The eurozone is set to enter a recession over the winter as high energy prices dampen industrial activity and cut into consumers’ spending appetites, the European Commission has warned.
The price shocks unleashed by the COVID-19 pandemic and Russia’s invasion of Ukraine have also left deep impacts on the USA and the UK, as well as on the rest of the world.
In a release on Friday, the Commission said increased uncertainty and costs “are expected to tip” the eurozone and most of the European Union into recession in the last quarter of 2022.
“The contraction of economic activity is set to continue in the first quarter of 2023. Growth is expected to return to Europe in spring,” it continued.
“With powerful headwinds still holding back demand, economic activity is set to be subdued, with GDP growth reaching 0.3 percent in 2023.”
The forecast was issued at the same time as a sharp increase in the Commission’s inflation predictions, with eurozone inflation expected to stand at 8.5 per cent for 2022, a point higher than previously expected, and 6.1 percent in 2023, two points higher than earlier predictions.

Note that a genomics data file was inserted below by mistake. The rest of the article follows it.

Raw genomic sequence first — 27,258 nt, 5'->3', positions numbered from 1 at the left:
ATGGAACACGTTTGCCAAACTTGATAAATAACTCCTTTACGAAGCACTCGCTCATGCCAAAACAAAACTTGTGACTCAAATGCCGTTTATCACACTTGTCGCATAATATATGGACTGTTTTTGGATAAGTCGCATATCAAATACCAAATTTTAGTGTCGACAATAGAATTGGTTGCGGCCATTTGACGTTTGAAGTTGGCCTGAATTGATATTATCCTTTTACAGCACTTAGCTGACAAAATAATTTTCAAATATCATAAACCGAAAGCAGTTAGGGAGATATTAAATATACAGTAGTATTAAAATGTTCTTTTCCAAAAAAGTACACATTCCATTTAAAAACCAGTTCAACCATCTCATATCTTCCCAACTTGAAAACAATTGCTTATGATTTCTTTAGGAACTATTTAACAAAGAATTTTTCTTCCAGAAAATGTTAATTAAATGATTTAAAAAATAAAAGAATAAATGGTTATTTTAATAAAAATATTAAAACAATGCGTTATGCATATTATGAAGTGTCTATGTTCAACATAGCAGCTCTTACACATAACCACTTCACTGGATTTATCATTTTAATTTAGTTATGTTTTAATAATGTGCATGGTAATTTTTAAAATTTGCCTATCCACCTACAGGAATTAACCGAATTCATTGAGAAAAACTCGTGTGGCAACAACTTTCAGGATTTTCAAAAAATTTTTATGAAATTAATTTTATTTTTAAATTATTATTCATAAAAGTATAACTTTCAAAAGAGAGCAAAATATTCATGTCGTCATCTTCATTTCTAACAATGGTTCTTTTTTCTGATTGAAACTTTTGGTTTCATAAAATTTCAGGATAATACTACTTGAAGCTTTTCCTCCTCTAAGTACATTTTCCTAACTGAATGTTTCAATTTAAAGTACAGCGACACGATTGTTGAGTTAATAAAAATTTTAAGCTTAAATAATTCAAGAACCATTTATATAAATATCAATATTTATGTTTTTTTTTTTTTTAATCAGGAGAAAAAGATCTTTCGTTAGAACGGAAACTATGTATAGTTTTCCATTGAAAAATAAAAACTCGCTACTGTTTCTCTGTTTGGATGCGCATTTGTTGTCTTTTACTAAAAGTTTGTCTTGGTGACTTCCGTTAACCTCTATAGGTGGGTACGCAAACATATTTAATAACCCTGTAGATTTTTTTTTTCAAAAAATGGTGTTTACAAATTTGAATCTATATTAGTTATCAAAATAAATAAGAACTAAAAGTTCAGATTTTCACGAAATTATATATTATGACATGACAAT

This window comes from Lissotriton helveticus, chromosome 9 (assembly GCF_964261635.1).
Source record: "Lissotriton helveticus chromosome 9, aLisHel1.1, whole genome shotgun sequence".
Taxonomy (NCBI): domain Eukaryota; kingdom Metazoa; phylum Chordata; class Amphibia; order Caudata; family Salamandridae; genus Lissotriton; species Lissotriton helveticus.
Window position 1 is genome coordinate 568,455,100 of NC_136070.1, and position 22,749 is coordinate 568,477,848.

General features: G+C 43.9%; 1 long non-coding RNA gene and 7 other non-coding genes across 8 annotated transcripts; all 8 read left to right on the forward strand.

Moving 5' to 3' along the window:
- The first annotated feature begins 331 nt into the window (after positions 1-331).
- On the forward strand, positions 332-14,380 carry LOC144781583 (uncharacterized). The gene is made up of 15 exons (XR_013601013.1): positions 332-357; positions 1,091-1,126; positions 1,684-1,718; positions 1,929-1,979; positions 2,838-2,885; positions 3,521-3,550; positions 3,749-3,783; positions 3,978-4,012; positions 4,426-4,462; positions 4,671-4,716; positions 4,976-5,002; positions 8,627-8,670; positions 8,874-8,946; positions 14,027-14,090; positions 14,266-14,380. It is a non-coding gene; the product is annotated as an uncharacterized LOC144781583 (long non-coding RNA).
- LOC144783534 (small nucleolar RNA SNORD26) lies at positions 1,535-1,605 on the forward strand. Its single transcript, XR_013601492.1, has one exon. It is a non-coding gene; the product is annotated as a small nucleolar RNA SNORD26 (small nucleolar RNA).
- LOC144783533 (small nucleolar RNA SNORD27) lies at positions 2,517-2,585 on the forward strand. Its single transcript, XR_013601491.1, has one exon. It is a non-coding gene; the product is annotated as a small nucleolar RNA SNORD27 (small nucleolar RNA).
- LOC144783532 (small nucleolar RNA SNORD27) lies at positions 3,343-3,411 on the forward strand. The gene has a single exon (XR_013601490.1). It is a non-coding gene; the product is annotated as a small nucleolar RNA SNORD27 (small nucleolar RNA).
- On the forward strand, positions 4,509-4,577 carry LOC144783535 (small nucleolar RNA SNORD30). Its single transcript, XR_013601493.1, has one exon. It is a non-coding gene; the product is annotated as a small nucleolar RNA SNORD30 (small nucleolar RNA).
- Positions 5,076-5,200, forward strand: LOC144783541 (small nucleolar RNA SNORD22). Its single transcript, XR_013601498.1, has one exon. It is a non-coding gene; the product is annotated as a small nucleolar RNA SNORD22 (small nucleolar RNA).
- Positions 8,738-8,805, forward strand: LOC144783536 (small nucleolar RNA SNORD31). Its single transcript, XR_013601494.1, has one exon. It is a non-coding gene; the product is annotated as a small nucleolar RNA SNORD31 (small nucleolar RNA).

“Inflation has continued to rise faster than expected, but we believe that the peak is near. Most likely at the end of this year,” Commissioner for Economy Paolo Gentiloni said.
Since its inception, the Family Business Office has been instrumental in highlighting the needs of family-run enterprises in Malta.
Seat Load Factor also stood strong during the period, with an increase of 6.8% when compared to 2019
During the last few months, Enemalta continued its efforts as part of its six-year plan